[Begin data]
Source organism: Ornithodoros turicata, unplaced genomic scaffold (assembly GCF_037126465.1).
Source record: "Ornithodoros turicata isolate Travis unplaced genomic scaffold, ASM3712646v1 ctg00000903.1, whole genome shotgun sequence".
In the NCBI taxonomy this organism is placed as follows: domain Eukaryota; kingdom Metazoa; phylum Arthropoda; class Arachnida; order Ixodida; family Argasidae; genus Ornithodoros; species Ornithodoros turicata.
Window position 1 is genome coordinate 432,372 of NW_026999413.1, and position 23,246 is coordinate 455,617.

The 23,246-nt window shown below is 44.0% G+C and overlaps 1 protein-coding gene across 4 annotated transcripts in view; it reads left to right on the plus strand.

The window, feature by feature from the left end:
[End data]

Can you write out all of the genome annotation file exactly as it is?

Source organism: Ornithodoros turicata, unplaced genomic scaffold (assembly GCF_037126465.1).
Source record: "Ornithodoros turicata isolate Travis unplaced genomic scaffold, ASM3712646v1 ctg00000903.1, whole genome shotgun sequence".
In the NCBI taxonomy this organism is placed as follows: domain Eukaryota; kingdom Metazoa; phylum Arthropoda; class Arachnida; order Ixodida; family Argasidae; genus Ornithodoros; species Ornithodoros turicata.
Window position 1 is genome coordinate 432,372 of NW_026999413.1, and position 23,246 is coordinate 455,617.

The 23,246-nt window shown below is 44.0% G+C and overlaps 1 protein-coding gene across 4 annotated transcripts in view; it reads left to right on the plus strand.

The window, feature by feature from the left end: